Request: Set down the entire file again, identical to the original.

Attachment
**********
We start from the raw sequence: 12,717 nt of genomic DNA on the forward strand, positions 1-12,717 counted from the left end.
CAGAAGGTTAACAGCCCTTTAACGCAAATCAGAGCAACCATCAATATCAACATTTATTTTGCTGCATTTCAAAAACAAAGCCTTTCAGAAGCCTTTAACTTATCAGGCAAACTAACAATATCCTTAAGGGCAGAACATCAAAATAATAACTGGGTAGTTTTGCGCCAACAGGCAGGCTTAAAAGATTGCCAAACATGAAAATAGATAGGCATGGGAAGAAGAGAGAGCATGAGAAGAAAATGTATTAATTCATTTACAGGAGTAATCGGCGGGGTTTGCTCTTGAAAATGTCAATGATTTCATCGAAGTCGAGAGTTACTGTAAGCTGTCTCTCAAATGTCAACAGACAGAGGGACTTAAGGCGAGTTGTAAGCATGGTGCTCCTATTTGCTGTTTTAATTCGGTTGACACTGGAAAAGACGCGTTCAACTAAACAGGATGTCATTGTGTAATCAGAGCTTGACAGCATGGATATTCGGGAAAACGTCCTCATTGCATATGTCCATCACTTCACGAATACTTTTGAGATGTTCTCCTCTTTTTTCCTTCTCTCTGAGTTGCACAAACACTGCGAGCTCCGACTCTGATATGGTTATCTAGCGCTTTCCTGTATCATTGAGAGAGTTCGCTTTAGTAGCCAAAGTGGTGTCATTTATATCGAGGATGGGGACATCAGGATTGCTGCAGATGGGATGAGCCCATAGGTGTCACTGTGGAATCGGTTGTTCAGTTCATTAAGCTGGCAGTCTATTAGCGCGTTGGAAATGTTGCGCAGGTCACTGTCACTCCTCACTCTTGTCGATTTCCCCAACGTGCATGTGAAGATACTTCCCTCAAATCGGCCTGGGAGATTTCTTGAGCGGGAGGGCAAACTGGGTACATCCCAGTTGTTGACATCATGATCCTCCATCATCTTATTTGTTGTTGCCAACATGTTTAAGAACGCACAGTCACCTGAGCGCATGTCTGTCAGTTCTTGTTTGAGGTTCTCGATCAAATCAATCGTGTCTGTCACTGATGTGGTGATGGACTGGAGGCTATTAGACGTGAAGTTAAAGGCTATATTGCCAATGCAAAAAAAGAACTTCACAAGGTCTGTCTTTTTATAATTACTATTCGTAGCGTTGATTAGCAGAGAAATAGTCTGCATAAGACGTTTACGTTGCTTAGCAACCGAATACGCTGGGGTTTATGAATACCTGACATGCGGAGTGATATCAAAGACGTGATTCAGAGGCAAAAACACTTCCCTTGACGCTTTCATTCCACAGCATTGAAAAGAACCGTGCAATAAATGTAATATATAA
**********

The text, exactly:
We start from the raw sequence: 12,717 nt of genomic DNA on the forward strand, positions 1-12,717 counted from the left end.
CAGAAGGTTAACAGCCCTTTAACGCAAATCAGAGCAACCATCAATATCAACATTTATTTTGCTGCATTTCAAAAACAAAGCCTTTCAGAAGCCTTTAACTTATCAGGCAAACTAACAATATCCTTAAGGGCAGAACATCAAAATAATAACTGGGTAGTTTTGCGCCAACAGGCAGGCTTAAAAGATTGCCAAACATGAAAATAGATAGGCATGGGAAGAAGAGAGAGCATGAGAAGAAAATGTATTAATTCATTTACAGGAGTAATCGGCGGGGTTTGCTCTTGAAAATGTCAATGATTTCATCGAAGTCGAGAGTTACTGTAAGCTGTCTCTCAAATGTCAACAGACAGAGGGACTTAAGGCGAGTTGTAAGCATGGTGCTCCTATTTGCTGTTTTAATTCGGTTGACACTGGAAAAGACGCGTTCAACTAAACAGGATGTCATTGTGTAATCAGAGCTTGACAGCATGGATATTCGGGAAAACGTCCTCATTGCATATGTCCATCACTTCACGAATACTTTTGAGATGTTCTCCTCTTTTTTCCTTCTCTCTGAGTTGCACAAACACTGCGAGCTCCGACTCTGATATGGTTATCTAGCGCTTTCCTGTATCATTGAGAGAGTTCGCTTTAGTAGCCAAAGTGGTGTCATTTATATCGAGGATGGGGACATCAGGATTGCTGCAGATGGGATGAGCCCATAGGTGTCACTGTGGAATCGGTTGTTCAGTTCATTAAGCTGGCAGTCTATTAGCGCGTTGGAAATGTTGCGCAGGTCACTGTCACTCCTCACTCTTGTCGATTTCCCCAACGTGCATGTGAAGATACTTCCCTCAAATCGGCCTGGGAGATTTCTTGAGCGGGAGGGCAAACTGGGTACATCCCAGTTGTTGACATCATGATCCTCCATCATCTTATTTGTTGTTGCCAACATGTTTAAGAACGCACAGTCACCTGAGCGCATGTCTGTCAGTTCTTGTTTGAGGTTCTCGATCAAATCAATCGTGTCTGTCACTGATGTGGTGATGGACTGGAGGCTATTAGACGTGAAGTTAAAGGCTATATTGCCAATGCAAAAAAAGAACTTCACAAGGTCTGTCTTTTTATAATTACTATTCGTAGCGTTGATTAGCAGAGAAATAGTCTGCATAAGACGTTTACGTTGCTTAGCAACCGAATACGCTGGGGTTTATGAATACCTGACATGCGGAGTGATATCAAAGACGTGATTCAGAGGCAAAAACACTTCCCTTGACGCTTTCATTCCACAGCATTGAAAAGAACCGTGCAATAAATGTAATATATAA